One of the most useful features of QMM Active Directory synchronization is the ability to synchronize the password of user objects between Active Directory Domains. While Microsoft’s Forefront Identity Manager (FIM) first needs to capture the user password on the Domain Controller when the user actual changes the password, QMM can transport the password hash directly at any time. While FIM needs to install an agent on every Domain Controller to capture the password changes, QMM places an agent “on the fly” on only one dedicated Domain Controller. This can make a big difference in large Active Directory infrastructures.
However, running a long term “ongoing continous” Active Directory synchronization often shows one or many errors like this (snippet from Migration Manager GUI) and fails to update the password to the actual value:
The error is a bit misleading here. QMM is purely transporting the password hash and therefore cannot measure the length of the user password nor can QMM prove the complexity. That means, we have to deal with a password history problem. Assuming we have the same password policies in source domain and target domain and an ongoing password synchronization, this error may never come up, because the password history policy of the source domain would prevent the user to change the password to a value that is still in the password history store.
But there is a second method of changing passwords: The admin reset of passwords. When an admimistrator changes (resets) the password on behalf of a user, he can set the password to a value that is in the password history store. An administrative reset can bypass the password policy. Our investigations showed that several users bypassed the password history policy by calling the help line …
After the administrative reset of the password in source domain, QMM directory synchronization agent (DSA) recognizes a change of the password of the user object and tries to replicate the password hash to the target domain user object. But the DSA has to go “through” the password policy check like a standard user password change which finally results in the password error message above.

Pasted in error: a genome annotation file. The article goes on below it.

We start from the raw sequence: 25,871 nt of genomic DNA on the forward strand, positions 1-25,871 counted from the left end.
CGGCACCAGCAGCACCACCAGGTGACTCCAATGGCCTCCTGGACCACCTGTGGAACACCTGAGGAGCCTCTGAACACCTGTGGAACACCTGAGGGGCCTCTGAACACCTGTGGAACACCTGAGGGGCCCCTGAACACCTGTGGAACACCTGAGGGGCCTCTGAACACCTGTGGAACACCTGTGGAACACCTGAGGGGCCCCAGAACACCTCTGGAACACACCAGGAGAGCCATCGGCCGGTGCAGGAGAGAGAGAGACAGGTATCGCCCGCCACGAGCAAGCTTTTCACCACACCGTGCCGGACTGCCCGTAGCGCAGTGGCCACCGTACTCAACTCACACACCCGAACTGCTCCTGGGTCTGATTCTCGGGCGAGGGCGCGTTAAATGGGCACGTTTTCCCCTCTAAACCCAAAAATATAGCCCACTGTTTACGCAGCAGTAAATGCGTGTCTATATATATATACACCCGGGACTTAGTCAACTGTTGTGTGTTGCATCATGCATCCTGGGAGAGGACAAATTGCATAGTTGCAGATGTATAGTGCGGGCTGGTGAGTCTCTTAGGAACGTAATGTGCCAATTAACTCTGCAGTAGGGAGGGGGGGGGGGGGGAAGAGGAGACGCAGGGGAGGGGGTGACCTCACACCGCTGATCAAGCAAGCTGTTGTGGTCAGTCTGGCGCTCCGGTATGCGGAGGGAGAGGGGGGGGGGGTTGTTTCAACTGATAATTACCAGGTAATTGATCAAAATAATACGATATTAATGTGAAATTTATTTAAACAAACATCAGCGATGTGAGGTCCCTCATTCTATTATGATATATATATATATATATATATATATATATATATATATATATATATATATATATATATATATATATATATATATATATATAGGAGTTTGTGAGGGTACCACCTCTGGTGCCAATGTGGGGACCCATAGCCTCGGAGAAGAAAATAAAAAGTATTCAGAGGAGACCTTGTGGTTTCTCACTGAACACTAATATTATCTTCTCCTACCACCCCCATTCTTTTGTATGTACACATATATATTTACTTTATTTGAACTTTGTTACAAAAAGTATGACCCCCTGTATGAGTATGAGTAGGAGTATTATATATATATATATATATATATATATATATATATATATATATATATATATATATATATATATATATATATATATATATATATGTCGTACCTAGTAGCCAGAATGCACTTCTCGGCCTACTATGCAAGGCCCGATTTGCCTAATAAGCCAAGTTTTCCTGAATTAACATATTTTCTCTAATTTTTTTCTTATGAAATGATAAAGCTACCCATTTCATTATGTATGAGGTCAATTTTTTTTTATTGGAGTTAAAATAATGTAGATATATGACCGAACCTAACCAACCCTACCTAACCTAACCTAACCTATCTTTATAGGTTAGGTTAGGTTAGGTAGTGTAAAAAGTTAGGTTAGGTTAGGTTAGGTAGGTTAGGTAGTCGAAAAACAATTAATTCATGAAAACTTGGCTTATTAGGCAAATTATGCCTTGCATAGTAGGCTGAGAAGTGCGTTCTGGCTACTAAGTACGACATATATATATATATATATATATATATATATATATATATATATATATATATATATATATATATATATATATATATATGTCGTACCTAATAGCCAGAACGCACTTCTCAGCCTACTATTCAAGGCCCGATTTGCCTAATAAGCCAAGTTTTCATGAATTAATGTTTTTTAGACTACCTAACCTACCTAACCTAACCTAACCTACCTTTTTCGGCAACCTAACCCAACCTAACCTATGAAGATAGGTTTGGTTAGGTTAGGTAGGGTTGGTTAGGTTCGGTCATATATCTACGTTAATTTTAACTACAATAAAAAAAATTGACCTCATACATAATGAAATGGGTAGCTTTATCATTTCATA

You also can find specific error codes in the DSA log file:
05/07/13 08:32:45 (GMT+01:00) Common AcAdSwitches Error 0xe100004f. Cannot synchronize passwords, source user: “<user name>”, target user: “<user name>” Error 0x8007052d. Unable to update the password. The value provided for the new password does not meet the length, complexity, or history requirements of the domain.
In part 2 of this post, we will show ways to work around the password sync error.
2 thoughts on “Quest Migration Manager for Active Directory – password error when synchronizing user objects – part 1”
Highly energetic article, I liked that a lot. Will there be a part 2?
Good post. I have come across this before in migrations – though this really summarizes it quite well.
I have also come across another scenario where password sync was “appearing” to fail. pwdlastset value was a newer value in source versus target domain by months on certain accounts. Curious indeed. Accounts were still in scope of DSA and had not been mis-matched accidentally to different target accounts or anything of that nature.
Looking at the DSA logs though, the password switch was attempted shortly after pwdlastset value date/time though the sequence ends with “passwords are already in sync”. Huh? Interesting.
What I found was that the IT Admins in some cases were checking “User must change password at next logon” and then un-checking this immediately. They were bypassing the password expiration in some cases for users who were remote and could not change their password that had recently expired, so had lost access to their e-mail on their mobile device. They were helping the user in a pinch, though forgoing security policies. While this helps the source user avoid resetting their password in the source domain – it does change the pwdlastset value in the source domain.
QMM DSA picks up the change and realizes source password is newer than target password based on the newer pwdlastset value when in fact – the password is the same. However, the logic of the Password Sync in QMM (Quest KB 13871) is such that it will not ‘sync/set’ the pwdlastset value on the target object unless it actually synchronizes the password.
1. Compare source and target “pwdLastSet” attribute and migrate password only if source value is newer
2. Get current password from target
3. Reset target “pwdLastSet” to 0 (set up “User must change password at next logon”) as this is required to workaround the “Minimum password age” policy
4. Get password from source
5. Set target password
6. Copy and set value of “pwdLastSet” from source
Makes sense. Though in this case, the target password will be considered ‘expired’ eventually even though the source expiry has essentially been bypassed… and likely when the user logs into the target domain for the first time they’ll be forced to change their password.